I want my kids to wrestle. But you know what causes me to pause in terms of when I will introduce them to the sport? It’s me. It’s my tendency as a parent to protect them, comfort them, and alleviate elements of pain and suffering. You see, wrestling is unlike any other sport relative to (among other things) its commitment and sacrifice. Of course, just like other sports, there can (and should) be an aspect of enjoyment. But difficulty is simply a part of the makeup of wrestling. And so I feel that there has to be a certain degree of mental and emotional wherewithal before allowing my kids to engage the sport. And yet, I want to introduce them early enough for them to learn and grow in the sport prior to their teenage years. So, with that said, finding the right (or ideal) age to provide that introduction to wrestling can be quite a challenge.
Wrestling provides an opportunity to experience real, tangible struggle. It provides the opportunity to encounter victory as well as defeat, and the important process in dealing with both in a way that builds one’s character. As I have written a number of times before, losing a wrestling match is not like losing a game; it’s much more real and personal. Apart from the physical battle that takes place on the mat, there’s a level of emotional fulfillment in the experience of victory that arguably holds no comparison; and the same is true for the level of emotional pain in the experience of defeat. I think that the process in growing as a human being requires us to learn how to respond to both. In short, a distorted response to victory can lead to arrogance; and a distorted response to defeat can lead to self-loathing. Wrestling, and the constant encounters with victory and defeat, allows a person consistent opportunities to face both, to control the temptations that wait on each end, and to learn how to overcome them with strength and integrity.
So here’s the thing: my tendency to comfort and protect my children can actually work against them (and me). Of course, in serious matters, I will always choose comfort and protection. But if I am so bent on comfort and protection, I can actually be so to the detriment of my children. You see, part of my role as a father is to help them grow into strong, well-rounded human beings. And any adult who has experienced the world knows that a person’s greatest steps of growth often come as a result of some level of difficulty. So the truth is that I have to let my kids experience difficulty; and wrestling is not only a fantastic sport, but it offers the perfect arena in which to experience difficulty. It offers the perfect environment in which to face it head on, and no matter the outcome, learn to respond to it.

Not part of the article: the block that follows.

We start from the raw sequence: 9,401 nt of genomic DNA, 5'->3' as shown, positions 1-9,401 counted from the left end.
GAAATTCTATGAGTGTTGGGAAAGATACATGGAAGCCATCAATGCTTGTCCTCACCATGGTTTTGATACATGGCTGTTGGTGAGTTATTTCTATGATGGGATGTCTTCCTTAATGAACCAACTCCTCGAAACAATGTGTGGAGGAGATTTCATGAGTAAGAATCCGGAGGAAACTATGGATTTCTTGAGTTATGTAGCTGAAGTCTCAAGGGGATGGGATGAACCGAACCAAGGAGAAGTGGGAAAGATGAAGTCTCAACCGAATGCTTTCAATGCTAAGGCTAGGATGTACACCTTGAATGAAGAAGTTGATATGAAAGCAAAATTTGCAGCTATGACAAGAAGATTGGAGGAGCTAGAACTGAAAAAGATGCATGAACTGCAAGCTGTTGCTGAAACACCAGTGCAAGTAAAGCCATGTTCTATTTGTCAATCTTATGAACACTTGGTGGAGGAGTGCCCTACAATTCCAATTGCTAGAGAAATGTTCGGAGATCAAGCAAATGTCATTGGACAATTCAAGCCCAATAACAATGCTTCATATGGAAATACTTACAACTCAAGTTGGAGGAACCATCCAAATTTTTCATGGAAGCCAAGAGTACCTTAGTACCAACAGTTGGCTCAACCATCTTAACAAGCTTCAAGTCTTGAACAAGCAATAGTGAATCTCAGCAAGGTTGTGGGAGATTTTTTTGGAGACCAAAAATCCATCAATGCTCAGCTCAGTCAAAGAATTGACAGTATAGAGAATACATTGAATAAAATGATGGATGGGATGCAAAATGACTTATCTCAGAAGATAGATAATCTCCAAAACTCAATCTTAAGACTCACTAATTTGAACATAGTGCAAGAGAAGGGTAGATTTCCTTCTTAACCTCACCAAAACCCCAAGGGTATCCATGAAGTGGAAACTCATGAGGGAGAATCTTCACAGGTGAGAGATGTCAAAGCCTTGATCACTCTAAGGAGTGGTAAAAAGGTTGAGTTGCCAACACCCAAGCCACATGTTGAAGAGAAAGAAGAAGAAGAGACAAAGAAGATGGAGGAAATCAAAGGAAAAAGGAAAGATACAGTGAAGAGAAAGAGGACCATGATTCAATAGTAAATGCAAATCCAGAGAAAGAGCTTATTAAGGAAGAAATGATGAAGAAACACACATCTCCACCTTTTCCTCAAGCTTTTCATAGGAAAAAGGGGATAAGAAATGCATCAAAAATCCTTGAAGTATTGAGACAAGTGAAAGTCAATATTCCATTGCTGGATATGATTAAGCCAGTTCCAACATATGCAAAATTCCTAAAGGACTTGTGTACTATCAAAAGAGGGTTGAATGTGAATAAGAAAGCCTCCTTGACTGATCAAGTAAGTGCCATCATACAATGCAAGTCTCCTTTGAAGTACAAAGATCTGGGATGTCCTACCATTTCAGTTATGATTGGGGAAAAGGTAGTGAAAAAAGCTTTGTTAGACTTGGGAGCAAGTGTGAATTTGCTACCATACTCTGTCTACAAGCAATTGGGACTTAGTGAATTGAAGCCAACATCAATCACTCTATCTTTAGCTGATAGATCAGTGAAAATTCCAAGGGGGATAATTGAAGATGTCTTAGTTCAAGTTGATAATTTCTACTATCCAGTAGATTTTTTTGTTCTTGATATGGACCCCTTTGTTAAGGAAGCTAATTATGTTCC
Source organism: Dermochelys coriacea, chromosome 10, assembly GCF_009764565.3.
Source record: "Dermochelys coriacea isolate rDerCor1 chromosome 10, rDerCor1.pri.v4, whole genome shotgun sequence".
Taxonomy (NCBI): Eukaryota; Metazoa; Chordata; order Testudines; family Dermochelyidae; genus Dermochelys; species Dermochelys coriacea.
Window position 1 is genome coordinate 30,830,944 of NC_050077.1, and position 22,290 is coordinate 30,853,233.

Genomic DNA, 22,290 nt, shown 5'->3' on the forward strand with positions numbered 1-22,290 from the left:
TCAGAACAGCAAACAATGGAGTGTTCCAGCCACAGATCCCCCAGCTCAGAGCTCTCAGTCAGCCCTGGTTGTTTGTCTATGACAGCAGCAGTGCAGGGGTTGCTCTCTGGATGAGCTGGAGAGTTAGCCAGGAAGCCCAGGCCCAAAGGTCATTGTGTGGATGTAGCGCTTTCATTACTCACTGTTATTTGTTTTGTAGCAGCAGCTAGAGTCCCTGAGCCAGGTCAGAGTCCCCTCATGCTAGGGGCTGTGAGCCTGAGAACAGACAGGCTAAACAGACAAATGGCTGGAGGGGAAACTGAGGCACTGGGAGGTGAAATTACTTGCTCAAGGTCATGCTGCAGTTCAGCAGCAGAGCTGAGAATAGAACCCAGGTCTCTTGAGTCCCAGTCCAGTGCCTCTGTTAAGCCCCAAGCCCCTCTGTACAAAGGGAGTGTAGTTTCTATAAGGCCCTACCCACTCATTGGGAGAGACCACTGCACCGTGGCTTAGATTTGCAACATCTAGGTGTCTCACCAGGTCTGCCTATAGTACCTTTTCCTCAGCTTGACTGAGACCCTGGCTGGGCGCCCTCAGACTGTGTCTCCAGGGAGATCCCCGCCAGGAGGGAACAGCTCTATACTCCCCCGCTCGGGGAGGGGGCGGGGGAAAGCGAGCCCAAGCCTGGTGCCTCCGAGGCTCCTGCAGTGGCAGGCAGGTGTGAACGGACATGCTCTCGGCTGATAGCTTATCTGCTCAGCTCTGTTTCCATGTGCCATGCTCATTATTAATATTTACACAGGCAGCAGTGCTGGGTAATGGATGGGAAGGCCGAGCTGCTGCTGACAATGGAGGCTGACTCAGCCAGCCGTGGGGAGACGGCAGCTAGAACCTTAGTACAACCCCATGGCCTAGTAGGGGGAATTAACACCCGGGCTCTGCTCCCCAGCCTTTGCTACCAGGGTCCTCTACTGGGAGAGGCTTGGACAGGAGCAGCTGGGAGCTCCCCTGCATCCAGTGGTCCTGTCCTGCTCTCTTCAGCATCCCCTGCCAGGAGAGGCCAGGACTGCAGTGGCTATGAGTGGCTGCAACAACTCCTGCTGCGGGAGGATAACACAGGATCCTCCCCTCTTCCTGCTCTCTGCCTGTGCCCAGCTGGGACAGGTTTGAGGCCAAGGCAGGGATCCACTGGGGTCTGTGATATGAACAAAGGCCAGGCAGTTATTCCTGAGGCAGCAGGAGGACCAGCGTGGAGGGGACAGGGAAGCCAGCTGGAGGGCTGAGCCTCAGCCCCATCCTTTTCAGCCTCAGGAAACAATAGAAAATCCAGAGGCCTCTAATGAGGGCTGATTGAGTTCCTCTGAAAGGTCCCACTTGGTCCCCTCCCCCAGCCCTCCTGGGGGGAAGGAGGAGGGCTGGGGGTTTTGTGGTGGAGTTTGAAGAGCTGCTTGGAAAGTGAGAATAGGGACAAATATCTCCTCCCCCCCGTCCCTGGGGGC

As their father (and coach) wrestling will offer me frequent teaching opportunities. That is, opportunities to walk alongside their wrestling journey and impart love and wisdom when needed. Because, as much as I think it’s important to engage the life of a wrestler and the individual endeavor that it holds, I also think it’s important to engage a true sense of community. Wrestling community is something that transpires all around the competitor, but it starts behind the scenes – before and after the individual battles on the mat. The sport wouldn’t be the same without it. In many ways, I think the type of community that develops within wrestling is a great model for the type of community that should develop in life.
I’m not sure if there’s an ideal age in which to introduce my kids to wrestling. Perhaps I will just simply “know” the right time when it occurs. And while there is no guarantee that my kids will respond to the sport with the same love and passion that I have for it, I at least want to present the opportunity. My love for them is secure regardless whether or not they choose to embrace the life of a wrestler. But if they choose to press on toward such a journey, I will be with them every step of the way.